I haven’t checked the code yet and it was some time since I read the AlphaZero paper, so it’s possible that this question has a trivial answer. How easy is it to use it for games with imperfect information or more than two players?
@GunnarFarneback Right now, AlphaZero.jl only supports twoplayers, symmetric, zerosum games with perfect information and discrete state spaces. However, my focus for the next release (hopefully in about a month) will be on adding support for more kinds of games. I would also like to demonstrate it on unusual problems such as automated theorem proving or safe robot planning.
Regarding using AlphaZero.jl on games of imperfect information, adapting the interface to allow it should not be too hard. The real question is: how well would AlphaZero perform for those games and how can it be improved? As far as I know, this is pretty much an open research question.
If you have any application in mind you may be interested in, I am happy to think about it with you.
Either the Julia language blog, the julia computing blog, or a self hosted site.
@viralbshah may be able to help
I’ve been thinking about trying some kind of learning for the TransAmerica board game. Behind the train theme it’s all about placing edges on a 12 weighted graph so that your terminal nodes get connected before the opponents. The exact location of the opponents’ terminals is the missing information.
I’ve actually made a basic TransAmerica MCTS implementation in python this fall. https://github.com/oscardssmith/TransAmerica. My solution was to consider 2 player perfect information mcts. It still beat the obvious greedy strategies, so it kind of worked.
I just looked at the rules of the game so please tell me if I’m saying nonsense.
If you only have two players and you give the AI perfect information, then I would expect AlphaZero to perform very well, which is confirmed by @Oscar_Smith’s experience.
If you introduce imperfect information (we still only have two players), things get more complicated. In theory, I think you can still use AlphaZero and hope that the network somewhat learns to infer a set of likely values for the hidden information from observed board states and uses it when estimating values and action priors. This introduces a few additional subtleties. For example:
 You don’t have access to concrete rewards at the leaves of the game tree anymore when running MCTS simulations and must also use the value network there.
 You will probably have to include some history information in the game state as building good estimates of the hidden information may require looking at prior events.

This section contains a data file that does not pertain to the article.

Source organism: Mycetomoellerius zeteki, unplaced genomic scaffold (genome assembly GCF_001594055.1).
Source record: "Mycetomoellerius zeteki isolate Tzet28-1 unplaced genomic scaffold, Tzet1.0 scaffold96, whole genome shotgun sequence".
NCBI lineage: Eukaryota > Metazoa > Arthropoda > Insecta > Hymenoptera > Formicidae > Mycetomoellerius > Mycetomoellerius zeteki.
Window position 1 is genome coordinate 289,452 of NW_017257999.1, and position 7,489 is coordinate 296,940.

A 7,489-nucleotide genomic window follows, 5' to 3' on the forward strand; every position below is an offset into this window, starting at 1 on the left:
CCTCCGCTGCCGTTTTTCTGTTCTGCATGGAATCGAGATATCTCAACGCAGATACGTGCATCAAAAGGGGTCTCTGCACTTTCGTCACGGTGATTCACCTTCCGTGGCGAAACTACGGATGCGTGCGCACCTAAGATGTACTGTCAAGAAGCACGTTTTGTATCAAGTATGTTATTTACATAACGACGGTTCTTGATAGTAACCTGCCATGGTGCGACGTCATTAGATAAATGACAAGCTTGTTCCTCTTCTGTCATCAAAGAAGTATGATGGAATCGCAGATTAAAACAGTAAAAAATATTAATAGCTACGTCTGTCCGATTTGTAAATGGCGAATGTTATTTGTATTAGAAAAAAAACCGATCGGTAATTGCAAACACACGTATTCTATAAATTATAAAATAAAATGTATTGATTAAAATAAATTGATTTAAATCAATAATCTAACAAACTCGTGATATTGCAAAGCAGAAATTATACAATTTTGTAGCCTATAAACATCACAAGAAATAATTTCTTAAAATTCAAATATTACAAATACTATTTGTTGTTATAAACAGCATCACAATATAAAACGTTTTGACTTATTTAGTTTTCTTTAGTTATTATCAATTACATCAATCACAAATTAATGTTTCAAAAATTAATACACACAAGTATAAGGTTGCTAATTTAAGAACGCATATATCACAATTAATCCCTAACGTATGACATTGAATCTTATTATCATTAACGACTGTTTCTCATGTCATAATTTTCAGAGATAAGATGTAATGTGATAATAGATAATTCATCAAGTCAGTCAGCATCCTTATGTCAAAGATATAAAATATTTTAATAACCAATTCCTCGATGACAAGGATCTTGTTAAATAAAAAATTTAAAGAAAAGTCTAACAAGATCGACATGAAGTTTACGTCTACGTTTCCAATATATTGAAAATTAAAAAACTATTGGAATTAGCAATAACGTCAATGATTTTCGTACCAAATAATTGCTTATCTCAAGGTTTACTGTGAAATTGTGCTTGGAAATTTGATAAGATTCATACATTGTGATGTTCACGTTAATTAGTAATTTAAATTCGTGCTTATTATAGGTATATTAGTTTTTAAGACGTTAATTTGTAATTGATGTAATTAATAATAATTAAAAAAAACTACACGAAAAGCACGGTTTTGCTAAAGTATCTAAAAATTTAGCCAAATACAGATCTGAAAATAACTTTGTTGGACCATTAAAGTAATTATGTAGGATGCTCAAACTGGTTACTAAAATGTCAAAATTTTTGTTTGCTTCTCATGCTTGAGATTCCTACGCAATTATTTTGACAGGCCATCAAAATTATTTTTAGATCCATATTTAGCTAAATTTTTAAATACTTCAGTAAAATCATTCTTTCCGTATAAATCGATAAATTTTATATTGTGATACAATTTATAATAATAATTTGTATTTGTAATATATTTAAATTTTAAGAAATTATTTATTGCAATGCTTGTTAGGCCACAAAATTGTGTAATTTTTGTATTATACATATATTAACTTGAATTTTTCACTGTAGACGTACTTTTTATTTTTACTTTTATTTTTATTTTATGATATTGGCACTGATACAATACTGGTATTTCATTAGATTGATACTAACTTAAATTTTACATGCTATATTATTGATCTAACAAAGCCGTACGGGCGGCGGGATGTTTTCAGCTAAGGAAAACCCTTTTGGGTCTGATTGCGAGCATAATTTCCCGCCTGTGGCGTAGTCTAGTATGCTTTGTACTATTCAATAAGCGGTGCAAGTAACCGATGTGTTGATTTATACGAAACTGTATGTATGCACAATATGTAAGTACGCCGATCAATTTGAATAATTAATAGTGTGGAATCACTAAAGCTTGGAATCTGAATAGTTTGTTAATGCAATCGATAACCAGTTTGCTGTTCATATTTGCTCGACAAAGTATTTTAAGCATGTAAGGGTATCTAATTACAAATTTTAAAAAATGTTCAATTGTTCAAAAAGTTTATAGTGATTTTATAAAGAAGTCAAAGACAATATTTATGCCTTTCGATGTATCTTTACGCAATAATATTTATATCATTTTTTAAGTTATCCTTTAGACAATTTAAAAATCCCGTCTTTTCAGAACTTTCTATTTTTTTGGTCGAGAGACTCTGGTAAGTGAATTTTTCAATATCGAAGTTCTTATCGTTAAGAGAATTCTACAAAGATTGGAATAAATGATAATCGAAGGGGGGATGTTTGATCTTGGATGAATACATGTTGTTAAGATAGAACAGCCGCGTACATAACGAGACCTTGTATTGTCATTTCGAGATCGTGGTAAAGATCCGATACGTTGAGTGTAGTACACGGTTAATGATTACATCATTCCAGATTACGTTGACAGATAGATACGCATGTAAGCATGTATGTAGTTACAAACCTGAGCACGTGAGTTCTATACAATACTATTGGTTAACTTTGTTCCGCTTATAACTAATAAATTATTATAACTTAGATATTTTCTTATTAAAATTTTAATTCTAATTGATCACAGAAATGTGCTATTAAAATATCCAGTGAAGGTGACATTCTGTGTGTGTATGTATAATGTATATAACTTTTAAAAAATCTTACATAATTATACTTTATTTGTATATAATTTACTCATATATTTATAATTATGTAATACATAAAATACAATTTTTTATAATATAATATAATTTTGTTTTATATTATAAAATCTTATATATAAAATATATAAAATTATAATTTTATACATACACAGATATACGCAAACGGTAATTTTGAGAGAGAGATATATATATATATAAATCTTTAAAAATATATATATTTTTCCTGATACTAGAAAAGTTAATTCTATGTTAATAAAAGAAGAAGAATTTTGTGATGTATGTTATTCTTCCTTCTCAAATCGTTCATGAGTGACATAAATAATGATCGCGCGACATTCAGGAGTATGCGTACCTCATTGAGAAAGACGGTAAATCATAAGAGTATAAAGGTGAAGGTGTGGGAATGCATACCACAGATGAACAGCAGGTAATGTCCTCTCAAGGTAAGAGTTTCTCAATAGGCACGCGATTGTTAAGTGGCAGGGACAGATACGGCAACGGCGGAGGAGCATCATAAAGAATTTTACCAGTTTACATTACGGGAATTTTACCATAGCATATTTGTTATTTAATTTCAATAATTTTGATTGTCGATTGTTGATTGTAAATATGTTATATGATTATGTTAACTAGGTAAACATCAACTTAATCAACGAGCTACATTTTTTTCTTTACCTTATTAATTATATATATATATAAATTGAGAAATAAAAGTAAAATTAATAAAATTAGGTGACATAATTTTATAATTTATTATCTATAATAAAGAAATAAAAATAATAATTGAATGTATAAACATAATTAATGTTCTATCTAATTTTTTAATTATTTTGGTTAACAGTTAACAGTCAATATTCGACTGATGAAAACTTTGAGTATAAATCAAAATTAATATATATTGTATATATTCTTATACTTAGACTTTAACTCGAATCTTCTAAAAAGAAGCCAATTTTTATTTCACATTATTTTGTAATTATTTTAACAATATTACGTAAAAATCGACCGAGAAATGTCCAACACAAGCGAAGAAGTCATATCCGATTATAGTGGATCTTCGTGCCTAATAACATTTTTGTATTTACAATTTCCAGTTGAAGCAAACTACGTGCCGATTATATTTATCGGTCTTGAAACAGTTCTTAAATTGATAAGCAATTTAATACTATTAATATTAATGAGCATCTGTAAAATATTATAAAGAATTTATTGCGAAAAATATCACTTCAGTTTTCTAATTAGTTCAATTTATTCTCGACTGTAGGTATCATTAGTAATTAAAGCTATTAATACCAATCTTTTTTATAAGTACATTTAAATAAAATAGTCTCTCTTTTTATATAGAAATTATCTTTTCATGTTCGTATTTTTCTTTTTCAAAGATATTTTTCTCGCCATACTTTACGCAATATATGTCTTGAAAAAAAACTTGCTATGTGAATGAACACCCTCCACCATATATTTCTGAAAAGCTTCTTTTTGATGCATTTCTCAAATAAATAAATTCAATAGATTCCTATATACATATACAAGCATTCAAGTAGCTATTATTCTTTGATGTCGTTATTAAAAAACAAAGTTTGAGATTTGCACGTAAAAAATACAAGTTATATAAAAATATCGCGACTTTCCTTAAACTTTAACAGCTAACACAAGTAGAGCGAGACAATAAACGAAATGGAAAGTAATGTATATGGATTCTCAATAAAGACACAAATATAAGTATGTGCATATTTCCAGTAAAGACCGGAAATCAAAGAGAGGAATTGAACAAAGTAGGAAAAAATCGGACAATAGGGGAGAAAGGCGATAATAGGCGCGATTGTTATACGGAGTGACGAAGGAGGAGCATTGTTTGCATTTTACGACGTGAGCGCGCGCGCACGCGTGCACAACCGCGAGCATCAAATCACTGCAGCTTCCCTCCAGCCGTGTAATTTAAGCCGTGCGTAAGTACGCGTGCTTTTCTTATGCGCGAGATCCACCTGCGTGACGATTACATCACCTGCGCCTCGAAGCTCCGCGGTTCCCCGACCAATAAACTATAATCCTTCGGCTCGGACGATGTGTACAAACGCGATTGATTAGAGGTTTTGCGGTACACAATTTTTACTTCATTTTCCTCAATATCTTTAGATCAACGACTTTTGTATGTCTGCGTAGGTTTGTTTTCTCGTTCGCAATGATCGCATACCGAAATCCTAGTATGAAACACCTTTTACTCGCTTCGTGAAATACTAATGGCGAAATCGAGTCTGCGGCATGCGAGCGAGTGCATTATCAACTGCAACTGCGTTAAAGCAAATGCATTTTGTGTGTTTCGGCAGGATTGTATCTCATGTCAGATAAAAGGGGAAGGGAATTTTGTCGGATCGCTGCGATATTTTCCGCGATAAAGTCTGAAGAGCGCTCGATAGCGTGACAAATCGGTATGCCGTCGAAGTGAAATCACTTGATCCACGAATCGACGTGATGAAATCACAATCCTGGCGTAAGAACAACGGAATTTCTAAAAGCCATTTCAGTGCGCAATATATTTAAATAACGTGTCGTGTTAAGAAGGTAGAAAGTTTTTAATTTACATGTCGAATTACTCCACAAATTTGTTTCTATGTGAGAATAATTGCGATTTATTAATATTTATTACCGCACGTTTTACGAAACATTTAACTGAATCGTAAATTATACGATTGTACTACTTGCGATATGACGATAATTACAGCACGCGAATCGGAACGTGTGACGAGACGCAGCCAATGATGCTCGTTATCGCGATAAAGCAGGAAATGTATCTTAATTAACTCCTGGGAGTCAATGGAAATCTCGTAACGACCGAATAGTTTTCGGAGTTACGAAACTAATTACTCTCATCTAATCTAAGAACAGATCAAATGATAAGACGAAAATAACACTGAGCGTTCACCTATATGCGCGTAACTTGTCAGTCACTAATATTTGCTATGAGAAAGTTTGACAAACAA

I would be very curious to know how good such an agent can be and how it would compare to an agent that maintains beliefs about the hidden state explicitly.
Finally, if you introduce more than two players, then things start going beyond my paygrade. Game theory becomes very messy with more than two players and there are many problems appearing with the possibility of different players building coalitions. (If you’re a game theory expert and you’re reading this, please step in!)
@Oscar_Smith I really appreciated you sharing some of your valuable experience with Lc0. I was wondering if you also had some thoughts on a few algorithmic details that made me pause when writing this package.
Randomization during network evaluation
When evaluating a network against another, there needs to be randomization so that the same game is not played repeatedly. However, I found the AlphaZero to be surprisingly ambiguous on how this is achieved, especially since they are claiming to be using \tau \to 0 during evaluation. In my current connect four experiment, I achieve randomization by using a small but positive dirichlet noise and move selection temperature. I also flip the board randomly according to its central vertical axis at every turn with some fixed probability. Would you mind sharing what you are doing with Lc0?
Should we keep updating “bad” networks?
After a checkpoint evaluation, the current network gets to replace the one that is used to generate data if it achieves a sufficiently high win rate against it. In case it performs worse, though, there are two natural things one could possibly do:
 Do not use the current network for generating data but keep it as the target of gradient updates.
 Throw away the current network and resume optimization on a previous version.
Combinations of those two options could also be imagined where there would be checkpoints of both kinds (e.g. of type A every 1K batches and of type 2 every 10K).
I could see advantages to both options. An obvious problem with (2) is that the process may get stuck, but I can imagine a combination of (1) and (2) to result in faster training and in a reduced risk of overfitting. From the AlphaZero paper, it seems that DeepMind is doing (1). I am wondering if you are doing the same with Lc0 and if you made any experiment with (2).